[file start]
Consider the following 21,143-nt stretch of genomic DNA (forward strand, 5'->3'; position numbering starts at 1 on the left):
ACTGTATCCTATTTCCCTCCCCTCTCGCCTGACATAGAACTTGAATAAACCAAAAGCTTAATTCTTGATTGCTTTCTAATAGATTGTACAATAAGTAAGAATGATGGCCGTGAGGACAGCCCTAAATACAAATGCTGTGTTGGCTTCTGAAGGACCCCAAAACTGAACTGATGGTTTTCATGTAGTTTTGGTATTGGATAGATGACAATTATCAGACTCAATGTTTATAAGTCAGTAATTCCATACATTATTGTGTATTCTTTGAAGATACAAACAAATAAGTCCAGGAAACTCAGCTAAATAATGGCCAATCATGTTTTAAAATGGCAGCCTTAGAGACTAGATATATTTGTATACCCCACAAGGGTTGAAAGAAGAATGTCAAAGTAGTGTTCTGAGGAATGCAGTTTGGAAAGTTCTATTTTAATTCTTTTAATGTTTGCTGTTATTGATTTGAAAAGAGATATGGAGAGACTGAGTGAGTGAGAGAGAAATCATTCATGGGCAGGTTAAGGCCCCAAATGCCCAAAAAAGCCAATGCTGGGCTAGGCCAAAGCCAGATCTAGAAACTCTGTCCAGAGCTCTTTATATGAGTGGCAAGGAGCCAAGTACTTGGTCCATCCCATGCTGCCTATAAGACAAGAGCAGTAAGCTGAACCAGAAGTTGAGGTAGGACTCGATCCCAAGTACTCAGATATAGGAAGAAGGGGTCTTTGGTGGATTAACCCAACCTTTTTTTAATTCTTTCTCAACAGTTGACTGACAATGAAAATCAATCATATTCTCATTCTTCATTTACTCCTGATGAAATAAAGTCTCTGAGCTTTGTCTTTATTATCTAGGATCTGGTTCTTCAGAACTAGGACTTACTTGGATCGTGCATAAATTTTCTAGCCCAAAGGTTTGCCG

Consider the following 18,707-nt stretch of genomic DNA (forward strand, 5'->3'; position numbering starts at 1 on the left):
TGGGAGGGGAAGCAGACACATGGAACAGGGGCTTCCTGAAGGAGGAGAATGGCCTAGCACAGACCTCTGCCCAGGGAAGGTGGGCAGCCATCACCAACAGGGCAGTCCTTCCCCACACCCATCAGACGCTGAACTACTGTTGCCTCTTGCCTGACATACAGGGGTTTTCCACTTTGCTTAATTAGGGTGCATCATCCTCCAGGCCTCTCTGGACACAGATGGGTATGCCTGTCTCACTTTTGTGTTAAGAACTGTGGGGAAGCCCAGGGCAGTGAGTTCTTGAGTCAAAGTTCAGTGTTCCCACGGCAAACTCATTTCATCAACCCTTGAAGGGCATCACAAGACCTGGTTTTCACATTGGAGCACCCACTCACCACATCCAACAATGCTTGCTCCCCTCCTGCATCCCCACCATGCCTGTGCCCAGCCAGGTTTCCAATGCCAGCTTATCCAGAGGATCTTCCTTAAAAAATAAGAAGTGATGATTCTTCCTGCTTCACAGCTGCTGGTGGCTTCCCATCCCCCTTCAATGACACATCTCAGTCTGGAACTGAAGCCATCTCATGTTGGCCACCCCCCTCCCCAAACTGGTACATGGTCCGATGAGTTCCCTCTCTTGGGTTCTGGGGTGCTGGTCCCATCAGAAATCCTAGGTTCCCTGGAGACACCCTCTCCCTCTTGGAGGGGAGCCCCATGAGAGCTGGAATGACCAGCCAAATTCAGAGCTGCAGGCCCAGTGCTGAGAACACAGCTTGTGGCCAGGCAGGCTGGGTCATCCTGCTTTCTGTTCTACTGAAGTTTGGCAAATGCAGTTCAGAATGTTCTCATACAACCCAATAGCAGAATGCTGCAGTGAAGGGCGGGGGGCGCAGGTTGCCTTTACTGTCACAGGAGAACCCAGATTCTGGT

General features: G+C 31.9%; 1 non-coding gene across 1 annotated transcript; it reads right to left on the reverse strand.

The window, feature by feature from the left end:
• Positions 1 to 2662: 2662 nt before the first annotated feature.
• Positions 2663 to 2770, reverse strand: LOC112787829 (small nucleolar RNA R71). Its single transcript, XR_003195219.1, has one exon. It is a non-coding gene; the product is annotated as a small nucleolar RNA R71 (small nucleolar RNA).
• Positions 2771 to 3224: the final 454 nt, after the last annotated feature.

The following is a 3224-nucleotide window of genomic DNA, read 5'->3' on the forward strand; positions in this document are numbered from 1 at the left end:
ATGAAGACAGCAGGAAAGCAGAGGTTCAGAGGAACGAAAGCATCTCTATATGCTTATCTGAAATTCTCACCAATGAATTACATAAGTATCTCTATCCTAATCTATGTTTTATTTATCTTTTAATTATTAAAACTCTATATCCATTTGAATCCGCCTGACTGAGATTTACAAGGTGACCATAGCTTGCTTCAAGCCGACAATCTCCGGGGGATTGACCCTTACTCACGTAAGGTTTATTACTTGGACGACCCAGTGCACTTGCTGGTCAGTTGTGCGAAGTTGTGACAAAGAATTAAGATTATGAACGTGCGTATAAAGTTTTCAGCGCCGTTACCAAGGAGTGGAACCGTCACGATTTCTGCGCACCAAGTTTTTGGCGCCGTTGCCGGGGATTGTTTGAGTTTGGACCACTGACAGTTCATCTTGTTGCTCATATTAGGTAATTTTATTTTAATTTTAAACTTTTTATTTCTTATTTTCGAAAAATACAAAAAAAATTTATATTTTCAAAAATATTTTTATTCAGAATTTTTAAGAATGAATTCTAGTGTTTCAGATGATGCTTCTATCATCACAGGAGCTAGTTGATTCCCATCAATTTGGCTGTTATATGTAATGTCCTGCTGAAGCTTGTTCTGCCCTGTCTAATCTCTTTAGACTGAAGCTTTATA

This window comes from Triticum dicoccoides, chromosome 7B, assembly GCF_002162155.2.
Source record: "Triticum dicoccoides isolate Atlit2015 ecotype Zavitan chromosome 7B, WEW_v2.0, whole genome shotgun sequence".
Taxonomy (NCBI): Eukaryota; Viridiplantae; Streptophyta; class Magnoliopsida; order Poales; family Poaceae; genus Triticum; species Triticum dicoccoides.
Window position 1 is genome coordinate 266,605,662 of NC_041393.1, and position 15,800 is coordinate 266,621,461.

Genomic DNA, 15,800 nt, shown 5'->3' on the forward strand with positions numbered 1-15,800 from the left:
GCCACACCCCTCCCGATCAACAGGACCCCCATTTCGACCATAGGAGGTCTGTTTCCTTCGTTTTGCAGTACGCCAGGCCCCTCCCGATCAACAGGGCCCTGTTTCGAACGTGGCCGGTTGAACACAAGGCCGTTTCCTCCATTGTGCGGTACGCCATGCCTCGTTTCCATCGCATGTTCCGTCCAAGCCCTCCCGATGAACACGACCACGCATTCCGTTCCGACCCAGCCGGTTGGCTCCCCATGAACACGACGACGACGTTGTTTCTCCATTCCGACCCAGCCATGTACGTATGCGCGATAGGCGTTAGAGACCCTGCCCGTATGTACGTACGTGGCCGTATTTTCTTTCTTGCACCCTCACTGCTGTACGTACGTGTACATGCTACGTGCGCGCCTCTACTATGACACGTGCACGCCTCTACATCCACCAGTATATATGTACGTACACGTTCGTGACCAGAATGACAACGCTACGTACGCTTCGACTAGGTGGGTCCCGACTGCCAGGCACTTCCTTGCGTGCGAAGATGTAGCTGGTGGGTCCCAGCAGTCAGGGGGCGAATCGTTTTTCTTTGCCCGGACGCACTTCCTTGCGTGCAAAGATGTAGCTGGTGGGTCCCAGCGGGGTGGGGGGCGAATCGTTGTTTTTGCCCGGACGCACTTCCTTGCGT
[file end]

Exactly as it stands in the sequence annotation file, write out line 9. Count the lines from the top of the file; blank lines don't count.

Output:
• Positions 2771 to 3224: the final 454 nt, after the last annotated feature.